I have seen small, dense Dichodontium on the coal tips a few times before, as well as on ledges on upland limestone in Carms & Brecs, and I think that Charles has reported similar plants from NPT. It seems to match the old "var. fagimontanum", and looks much more distinctive than the ever-intergrading pellucidum and flavescens. There were several patches on damp, slightly basic coal spoil near the foot of the tips.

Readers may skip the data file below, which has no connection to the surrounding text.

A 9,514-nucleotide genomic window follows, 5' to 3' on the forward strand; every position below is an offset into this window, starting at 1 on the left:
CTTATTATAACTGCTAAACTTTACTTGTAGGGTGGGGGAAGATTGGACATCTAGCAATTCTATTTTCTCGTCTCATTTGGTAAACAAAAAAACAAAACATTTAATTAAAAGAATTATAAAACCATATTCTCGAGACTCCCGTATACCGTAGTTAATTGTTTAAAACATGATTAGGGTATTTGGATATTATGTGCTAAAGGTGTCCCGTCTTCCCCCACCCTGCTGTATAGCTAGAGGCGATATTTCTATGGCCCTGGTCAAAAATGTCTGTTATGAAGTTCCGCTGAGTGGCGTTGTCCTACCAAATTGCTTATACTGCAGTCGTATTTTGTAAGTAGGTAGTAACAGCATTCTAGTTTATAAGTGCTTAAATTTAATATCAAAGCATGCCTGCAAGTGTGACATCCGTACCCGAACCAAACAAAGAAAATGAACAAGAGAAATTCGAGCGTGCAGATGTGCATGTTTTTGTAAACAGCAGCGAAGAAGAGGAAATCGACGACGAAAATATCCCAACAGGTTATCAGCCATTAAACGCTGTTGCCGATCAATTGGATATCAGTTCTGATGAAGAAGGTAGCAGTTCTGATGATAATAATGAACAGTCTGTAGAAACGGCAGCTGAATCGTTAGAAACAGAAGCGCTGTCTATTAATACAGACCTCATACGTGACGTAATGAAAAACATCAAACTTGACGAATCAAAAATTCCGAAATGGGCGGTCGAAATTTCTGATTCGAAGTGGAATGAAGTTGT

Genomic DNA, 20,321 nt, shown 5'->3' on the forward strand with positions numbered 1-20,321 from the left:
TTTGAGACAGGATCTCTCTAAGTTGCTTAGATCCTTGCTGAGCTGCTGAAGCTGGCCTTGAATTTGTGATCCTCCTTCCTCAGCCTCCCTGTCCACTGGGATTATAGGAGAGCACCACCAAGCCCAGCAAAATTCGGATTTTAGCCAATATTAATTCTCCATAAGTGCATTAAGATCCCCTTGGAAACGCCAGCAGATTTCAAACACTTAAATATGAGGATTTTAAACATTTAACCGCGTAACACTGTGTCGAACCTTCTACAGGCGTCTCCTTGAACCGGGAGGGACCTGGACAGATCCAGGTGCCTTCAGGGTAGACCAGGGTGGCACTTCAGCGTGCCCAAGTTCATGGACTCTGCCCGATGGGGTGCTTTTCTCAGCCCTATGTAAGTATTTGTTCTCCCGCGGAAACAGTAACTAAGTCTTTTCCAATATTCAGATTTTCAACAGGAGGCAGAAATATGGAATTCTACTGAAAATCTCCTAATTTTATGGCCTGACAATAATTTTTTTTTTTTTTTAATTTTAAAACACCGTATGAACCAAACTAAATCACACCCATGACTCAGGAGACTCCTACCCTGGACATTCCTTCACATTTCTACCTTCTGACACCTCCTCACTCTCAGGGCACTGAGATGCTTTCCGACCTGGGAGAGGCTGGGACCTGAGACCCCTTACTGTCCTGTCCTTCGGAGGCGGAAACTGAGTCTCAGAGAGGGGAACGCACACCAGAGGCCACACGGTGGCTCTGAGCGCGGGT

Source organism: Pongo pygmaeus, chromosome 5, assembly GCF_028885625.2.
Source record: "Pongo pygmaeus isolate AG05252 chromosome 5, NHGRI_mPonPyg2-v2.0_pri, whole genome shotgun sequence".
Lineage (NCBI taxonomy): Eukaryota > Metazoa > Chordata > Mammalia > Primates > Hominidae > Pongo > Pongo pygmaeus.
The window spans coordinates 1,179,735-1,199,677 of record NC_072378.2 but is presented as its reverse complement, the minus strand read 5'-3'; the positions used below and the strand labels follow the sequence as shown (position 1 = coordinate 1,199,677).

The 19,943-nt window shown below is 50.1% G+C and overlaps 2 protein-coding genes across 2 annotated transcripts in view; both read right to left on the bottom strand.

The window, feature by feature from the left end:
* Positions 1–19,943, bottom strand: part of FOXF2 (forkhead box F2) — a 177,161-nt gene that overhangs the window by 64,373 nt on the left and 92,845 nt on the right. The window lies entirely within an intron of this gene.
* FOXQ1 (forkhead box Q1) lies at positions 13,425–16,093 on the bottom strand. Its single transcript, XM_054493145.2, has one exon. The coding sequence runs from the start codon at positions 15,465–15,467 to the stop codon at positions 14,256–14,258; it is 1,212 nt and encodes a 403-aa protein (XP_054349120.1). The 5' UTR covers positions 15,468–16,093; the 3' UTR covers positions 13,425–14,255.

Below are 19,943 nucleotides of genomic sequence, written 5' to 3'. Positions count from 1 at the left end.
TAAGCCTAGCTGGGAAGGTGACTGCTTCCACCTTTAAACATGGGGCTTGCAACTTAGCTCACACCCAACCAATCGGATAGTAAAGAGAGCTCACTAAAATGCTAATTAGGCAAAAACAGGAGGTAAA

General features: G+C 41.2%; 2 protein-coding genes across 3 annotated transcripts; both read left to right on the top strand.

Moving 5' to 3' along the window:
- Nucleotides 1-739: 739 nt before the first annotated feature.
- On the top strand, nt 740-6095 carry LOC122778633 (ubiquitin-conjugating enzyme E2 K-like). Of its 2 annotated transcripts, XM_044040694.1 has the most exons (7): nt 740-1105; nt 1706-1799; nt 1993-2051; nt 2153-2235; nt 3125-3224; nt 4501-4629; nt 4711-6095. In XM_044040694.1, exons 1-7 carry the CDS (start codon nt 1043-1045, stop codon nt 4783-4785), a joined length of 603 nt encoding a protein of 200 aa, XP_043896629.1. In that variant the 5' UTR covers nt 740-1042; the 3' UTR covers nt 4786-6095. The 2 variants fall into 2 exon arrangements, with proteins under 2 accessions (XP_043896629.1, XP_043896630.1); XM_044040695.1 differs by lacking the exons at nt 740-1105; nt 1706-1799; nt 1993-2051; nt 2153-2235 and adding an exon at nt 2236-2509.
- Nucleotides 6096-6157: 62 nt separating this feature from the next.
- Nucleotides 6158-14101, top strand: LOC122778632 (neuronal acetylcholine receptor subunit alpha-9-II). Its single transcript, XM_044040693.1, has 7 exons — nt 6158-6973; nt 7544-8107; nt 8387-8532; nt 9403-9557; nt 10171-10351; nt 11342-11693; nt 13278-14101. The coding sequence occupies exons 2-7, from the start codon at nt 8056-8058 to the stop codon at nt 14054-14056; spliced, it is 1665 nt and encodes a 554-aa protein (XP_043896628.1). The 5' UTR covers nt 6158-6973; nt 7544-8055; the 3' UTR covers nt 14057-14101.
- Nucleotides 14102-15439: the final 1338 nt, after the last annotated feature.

After a while we came across a spring, where extremely iron-rich water bubbles out from below a tip (but perhaps associated with a natural break of slope). This held Potamogeton polygonifolius, Eriophorum angustifolium and other common flush species (but no Pinguicula that I could see), plus Campylium stellatum var stellatum new for the tetrad (the mega-rich SO21K) and several common sphagna. For a while, the highlight was potential Sphagnum teres, but I have reluctantly concluded it's just one of the peculiar brownish, scarcely squarrose forms of Sphagnum squarrosum that one occasionally encounters.
Johnny enjoyed the iron spring, and also a few small fern fossils